"To be fair, people do die in facilities that are well operated, too," he says. "But when you know that conditions aren't the way they're supposed to be . . . your responsibility certainly heightens. Your liability should, too."
Van Vleet says that the "sensory deprivation" that results from several days in a lockdown situation is dangerous. He's familiar with such conditions. Van Vleet was one of the monitors of the 1993 federal court order imposed on ADJC facilities to address conditions such as those the youth rights advocate is complaining about now.
"That's back where we were with the original . . . problems," Van Vleet says.
Last year, New Times reported that similar situations had arisen in the past four years, after the court order was lifted ("Slammed," Amy Silverman, July 5, 2001). The series of articles detailed evidence of physical, sexual and verbal abuse of juvenile detainees by staff, inadequate mental health and educational services, and instances in which kids were kept in detention far longer than their recommended time of stay.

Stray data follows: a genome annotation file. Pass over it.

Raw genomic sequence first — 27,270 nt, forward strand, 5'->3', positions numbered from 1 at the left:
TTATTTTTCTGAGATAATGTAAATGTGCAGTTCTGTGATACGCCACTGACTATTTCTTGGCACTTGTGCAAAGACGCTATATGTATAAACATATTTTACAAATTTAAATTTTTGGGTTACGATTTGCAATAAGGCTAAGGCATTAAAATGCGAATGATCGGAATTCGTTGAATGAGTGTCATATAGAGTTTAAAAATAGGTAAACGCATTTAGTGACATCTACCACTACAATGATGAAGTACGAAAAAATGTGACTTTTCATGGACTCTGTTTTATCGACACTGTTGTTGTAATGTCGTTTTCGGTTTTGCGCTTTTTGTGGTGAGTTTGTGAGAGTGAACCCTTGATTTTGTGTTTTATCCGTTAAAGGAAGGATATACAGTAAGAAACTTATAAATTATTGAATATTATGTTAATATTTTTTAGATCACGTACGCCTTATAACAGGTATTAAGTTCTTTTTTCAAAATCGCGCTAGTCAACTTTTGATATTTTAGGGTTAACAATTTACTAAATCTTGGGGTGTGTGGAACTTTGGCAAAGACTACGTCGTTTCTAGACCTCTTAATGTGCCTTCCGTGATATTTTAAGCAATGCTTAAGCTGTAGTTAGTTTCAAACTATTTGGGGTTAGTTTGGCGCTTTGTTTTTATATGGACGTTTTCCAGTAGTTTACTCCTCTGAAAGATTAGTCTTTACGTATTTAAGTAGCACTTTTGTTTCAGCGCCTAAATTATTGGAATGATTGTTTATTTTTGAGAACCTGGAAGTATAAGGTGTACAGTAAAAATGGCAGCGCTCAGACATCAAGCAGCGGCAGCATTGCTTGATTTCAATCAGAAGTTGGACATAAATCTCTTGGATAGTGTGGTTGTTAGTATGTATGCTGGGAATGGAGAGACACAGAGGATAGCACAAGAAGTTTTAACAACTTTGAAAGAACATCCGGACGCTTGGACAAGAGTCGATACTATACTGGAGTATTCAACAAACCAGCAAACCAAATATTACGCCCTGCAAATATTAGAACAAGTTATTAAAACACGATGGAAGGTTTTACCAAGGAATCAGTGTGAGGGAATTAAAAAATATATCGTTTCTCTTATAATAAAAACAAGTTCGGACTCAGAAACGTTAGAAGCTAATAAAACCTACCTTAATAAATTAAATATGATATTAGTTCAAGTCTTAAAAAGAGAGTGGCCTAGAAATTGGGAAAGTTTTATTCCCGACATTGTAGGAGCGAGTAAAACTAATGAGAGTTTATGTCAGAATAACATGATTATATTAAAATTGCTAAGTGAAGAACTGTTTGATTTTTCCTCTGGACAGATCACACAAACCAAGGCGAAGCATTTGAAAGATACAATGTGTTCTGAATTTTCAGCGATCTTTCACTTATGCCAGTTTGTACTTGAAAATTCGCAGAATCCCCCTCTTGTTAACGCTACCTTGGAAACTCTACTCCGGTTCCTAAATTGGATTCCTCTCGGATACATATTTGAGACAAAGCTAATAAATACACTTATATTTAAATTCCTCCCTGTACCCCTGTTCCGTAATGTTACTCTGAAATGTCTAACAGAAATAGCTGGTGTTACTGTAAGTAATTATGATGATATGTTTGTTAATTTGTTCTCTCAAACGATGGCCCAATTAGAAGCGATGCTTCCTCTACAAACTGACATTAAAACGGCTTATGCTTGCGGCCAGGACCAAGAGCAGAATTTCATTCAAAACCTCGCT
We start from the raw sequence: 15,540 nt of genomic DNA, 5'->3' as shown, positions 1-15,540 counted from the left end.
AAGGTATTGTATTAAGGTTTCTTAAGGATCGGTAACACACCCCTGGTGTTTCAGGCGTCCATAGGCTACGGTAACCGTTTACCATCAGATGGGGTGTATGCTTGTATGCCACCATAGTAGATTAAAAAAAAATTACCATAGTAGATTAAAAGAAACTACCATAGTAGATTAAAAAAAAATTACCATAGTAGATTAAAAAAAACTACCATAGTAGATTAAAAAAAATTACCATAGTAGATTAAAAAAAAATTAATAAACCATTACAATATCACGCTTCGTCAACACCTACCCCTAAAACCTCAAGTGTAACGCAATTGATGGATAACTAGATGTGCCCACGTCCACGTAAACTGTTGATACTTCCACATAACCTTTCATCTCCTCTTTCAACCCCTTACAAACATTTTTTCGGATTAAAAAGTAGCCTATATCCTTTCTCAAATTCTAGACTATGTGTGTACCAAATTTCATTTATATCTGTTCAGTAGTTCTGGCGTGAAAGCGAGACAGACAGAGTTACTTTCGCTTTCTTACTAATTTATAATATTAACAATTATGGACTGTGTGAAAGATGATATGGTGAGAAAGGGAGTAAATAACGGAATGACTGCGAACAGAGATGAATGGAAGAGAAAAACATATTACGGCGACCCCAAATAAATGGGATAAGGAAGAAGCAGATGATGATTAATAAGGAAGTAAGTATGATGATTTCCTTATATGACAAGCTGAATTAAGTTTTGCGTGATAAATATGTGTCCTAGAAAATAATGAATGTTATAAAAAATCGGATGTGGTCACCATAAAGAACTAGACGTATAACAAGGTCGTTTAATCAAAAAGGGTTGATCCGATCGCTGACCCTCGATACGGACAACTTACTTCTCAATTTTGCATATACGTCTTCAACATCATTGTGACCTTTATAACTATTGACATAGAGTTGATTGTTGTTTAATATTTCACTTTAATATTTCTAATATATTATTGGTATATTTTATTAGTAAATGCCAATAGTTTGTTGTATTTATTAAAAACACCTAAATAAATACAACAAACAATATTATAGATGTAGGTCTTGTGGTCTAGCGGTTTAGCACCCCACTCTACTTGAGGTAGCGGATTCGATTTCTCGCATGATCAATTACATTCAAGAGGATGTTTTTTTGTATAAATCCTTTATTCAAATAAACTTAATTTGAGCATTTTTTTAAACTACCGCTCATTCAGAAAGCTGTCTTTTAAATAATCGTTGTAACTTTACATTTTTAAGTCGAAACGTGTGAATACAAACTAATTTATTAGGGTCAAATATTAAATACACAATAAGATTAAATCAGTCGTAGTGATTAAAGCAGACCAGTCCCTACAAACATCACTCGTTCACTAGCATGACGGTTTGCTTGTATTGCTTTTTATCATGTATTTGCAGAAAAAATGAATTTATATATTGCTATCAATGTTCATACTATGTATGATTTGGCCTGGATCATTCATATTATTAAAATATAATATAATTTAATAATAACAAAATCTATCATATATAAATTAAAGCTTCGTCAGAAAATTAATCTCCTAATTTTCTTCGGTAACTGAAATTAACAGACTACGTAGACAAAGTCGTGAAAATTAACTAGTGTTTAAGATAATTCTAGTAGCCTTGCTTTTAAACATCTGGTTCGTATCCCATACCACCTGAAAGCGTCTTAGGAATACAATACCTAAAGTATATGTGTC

At the time, ADJC staff lamented privately that it was going to take a death in one of their facilities to get the attention of state and federal officials who are in a position to take action and improve conditions.
"I'm just surprised that it's taken us this long to have a fatality," says one high-level supervisor, who has been with the agency for more than three years and who has seen the decline in quality of care since the federal court order expired.
Without an outside investigation, it will be difficult to know for certain what led to Christopher Camacho's death, Van Vleet says.
He's not hopeful. Last July, more than 30 community leaders, includingVan Vleet, wrote to Governor Jane Dee Hull, requesting that she create a task force to look into ADJC.
The community leaders' letter to Hull asked for a review of "conditions of confinement, length of stay determination and aftercare services throughout ADJC." It requested that the majority of task force members come from outside ADJC.
More than nine months later, Van Vleet has heard nothing from Hull. Neither has Jan Christian, the former executive director of the Governor's Select Commission and Task Force on Juvenile Corrections, who headed the letter-writing group.
"I am saddened to hear that we have lost another youth," Christian says. "I wonder if his death might have been prevented if Governor Hull had created an independent group to investigate your findings, as so many of us asked her to do last summer. I hope she will reconsider our request in light of this."
Click here for related stories in the "Slammed" series.